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 Posted: Wed Feb 18th, 2009 01:55 am
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Dixie Girl
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why are people embalmed and what is the point of it?

i was wondering that today. i asked my mom cause she's the smartest person i know, especially when it comes to stuff like this but she didn't know either. all thats gonna happen is we are gonna be put in a box and then in the ground. so why embalm? once were put in that box and then in the ground, nobody's gonna come open it up and look at us, so the whole idea of paying a high price for something thats technically not doing us any good is stupid.



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War Means Fighting And Fighting Means Killing - N. B. Forrest When war does come, my advice is to draw the sword and throw away the scabbard." Stonewall Jackson


 Posted: Wed Feb 18th, 2009 02:06 am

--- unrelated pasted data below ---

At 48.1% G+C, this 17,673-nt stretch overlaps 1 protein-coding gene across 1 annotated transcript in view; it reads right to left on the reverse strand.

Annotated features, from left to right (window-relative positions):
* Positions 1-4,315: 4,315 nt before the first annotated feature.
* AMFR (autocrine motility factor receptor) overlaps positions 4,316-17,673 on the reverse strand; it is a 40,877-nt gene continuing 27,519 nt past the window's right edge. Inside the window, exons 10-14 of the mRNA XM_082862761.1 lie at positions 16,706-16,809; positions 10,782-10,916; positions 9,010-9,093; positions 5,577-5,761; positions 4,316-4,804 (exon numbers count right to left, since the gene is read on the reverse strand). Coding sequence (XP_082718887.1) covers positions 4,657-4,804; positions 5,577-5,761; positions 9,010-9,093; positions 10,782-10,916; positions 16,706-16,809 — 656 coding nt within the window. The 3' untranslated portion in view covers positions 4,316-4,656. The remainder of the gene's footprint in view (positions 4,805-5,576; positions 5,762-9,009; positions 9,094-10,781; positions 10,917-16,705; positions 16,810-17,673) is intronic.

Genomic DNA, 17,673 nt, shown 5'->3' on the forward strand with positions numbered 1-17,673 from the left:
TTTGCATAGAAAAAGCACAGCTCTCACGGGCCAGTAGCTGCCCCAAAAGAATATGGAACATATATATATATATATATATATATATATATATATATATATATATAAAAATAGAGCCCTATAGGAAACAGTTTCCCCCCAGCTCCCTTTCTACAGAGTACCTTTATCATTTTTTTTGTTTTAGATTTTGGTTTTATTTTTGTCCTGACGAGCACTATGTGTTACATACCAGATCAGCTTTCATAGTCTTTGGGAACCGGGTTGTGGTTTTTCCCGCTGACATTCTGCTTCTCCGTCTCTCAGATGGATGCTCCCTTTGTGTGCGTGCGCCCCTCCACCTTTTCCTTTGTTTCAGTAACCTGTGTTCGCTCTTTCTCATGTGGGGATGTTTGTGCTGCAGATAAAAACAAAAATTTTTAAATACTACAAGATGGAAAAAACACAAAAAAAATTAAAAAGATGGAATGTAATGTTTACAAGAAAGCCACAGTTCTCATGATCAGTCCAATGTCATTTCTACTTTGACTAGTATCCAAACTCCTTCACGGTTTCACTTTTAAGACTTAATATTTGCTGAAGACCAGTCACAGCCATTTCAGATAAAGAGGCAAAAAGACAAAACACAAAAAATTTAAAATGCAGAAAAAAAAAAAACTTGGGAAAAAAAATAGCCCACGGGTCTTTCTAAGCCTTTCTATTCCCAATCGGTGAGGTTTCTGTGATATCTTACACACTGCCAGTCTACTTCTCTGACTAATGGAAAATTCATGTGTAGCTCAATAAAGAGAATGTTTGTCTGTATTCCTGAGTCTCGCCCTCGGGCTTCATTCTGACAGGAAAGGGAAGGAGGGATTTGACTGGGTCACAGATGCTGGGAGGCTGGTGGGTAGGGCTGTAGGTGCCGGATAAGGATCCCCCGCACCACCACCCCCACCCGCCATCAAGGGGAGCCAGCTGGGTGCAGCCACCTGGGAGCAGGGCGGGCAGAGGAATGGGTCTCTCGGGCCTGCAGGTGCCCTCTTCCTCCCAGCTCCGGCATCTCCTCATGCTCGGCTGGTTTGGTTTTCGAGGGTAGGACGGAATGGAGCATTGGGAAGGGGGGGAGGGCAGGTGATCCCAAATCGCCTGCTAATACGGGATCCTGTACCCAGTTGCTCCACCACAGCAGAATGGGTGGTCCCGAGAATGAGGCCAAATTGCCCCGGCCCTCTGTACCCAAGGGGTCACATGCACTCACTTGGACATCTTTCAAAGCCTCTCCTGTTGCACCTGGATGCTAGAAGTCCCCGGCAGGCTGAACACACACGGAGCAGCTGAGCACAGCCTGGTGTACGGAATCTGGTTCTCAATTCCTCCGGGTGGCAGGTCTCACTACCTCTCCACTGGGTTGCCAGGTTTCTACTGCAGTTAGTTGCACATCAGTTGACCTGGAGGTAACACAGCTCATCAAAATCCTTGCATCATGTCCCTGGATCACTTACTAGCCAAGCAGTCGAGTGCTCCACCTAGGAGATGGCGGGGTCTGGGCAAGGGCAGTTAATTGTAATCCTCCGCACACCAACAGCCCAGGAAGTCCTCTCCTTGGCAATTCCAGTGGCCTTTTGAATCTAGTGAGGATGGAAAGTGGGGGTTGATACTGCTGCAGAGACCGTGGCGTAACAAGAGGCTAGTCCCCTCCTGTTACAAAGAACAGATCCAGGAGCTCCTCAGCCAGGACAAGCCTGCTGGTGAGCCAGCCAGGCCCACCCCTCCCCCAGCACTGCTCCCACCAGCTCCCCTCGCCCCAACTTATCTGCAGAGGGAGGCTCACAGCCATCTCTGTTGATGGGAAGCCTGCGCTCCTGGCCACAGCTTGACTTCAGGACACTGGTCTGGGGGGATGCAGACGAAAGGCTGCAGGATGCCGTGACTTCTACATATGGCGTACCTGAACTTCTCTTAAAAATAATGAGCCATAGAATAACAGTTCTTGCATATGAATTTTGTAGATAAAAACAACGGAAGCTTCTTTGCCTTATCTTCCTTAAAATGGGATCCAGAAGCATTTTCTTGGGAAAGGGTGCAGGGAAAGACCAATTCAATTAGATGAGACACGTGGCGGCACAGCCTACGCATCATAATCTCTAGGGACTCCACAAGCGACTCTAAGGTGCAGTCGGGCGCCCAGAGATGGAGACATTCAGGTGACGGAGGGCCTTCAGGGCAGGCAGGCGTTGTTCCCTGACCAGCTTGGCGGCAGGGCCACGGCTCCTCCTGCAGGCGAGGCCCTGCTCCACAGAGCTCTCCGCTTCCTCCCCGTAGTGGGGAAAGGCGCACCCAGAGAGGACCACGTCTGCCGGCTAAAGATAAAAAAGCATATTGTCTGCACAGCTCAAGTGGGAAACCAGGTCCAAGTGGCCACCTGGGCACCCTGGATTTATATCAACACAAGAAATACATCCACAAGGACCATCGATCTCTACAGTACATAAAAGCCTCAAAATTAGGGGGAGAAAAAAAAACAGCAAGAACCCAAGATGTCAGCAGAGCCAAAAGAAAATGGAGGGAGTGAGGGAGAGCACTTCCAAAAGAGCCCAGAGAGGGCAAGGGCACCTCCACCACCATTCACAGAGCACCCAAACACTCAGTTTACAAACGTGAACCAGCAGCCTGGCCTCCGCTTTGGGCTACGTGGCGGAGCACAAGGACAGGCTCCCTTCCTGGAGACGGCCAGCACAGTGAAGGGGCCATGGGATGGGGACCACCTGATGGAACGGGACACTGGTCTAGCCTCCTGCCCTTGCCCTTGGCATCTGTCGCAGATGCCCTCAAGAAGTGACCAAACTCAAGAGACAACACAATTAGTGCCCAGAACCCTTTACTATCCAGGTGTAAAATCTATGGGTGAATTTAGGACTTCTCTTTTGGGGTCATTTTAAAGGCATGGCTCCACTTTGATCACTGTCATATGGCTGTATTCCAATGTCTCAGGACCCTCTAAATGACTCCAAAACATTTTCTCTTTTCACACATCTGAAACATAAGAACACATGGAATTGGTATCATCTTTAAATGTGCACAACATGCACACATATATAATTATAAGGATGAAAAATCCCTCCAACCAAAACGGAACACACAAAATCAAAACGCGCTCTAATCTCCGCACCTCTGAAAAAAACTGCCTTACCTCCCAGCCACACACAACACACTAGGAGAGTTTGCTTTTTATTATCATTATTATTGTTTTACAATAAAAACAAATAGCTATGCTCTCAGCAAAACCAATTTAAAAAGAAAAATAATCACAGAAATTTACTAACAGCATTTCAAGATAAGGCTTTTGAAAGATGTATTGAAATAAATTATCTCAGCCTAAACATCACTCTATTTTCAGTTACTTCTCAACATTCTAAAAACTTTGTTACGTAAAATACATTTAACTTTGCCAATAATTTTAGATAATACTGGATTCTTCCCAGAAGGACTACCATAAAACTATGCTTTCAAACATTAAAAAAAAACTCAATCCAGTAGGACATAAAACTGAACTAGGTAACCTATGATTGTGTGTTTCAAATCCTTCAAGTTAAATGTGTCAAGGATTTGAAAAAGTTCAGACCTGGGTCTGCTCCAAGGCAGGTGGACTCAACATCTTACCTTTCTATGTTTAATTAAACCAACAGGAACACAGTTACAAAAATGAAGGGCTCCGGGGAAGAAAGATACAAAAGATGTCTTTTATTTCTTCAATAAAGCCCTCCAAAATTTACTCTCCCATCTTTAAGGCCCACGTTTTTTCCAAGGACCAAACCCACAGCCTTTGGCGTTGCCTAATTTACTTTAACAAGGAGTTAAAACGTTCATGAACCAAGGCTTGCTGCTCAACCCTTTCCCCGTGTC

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The Iron Duke
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It slows down the decay of the body. People often had a viewing of the deceased in their own homes. Think of the time necessary for friends and relatives to travel before the age of cars and commercial planes.

Last edited on Wed Feb 18th, 2009 02:07 am by The Iron Duke



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 Posted: Mon Mar 9th, 2009 01:17 am
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Dixie Girl
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if a man says something in the middle of the desert and no woman is around to hear it, is he still wrong?

i say yes


i saw a man walking around with that tshirt on today and gotta kick outta it.



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War Means Fighting And Fighting Means Killing - N. B. Forrest When war does come, my advice is to draw the sword and throw away the scabbard." Stonewall Jackson


 Posted: Mon Mar 9th, 2009 02:53 am
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CleburneFan
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"Modern' embalming took hold during the Civil War. Embalmers worked near battlefields to prepare deceased soldiers for shipment back home. The deceased HAD to be preserved because they would become entirely too odiferous during the long journey.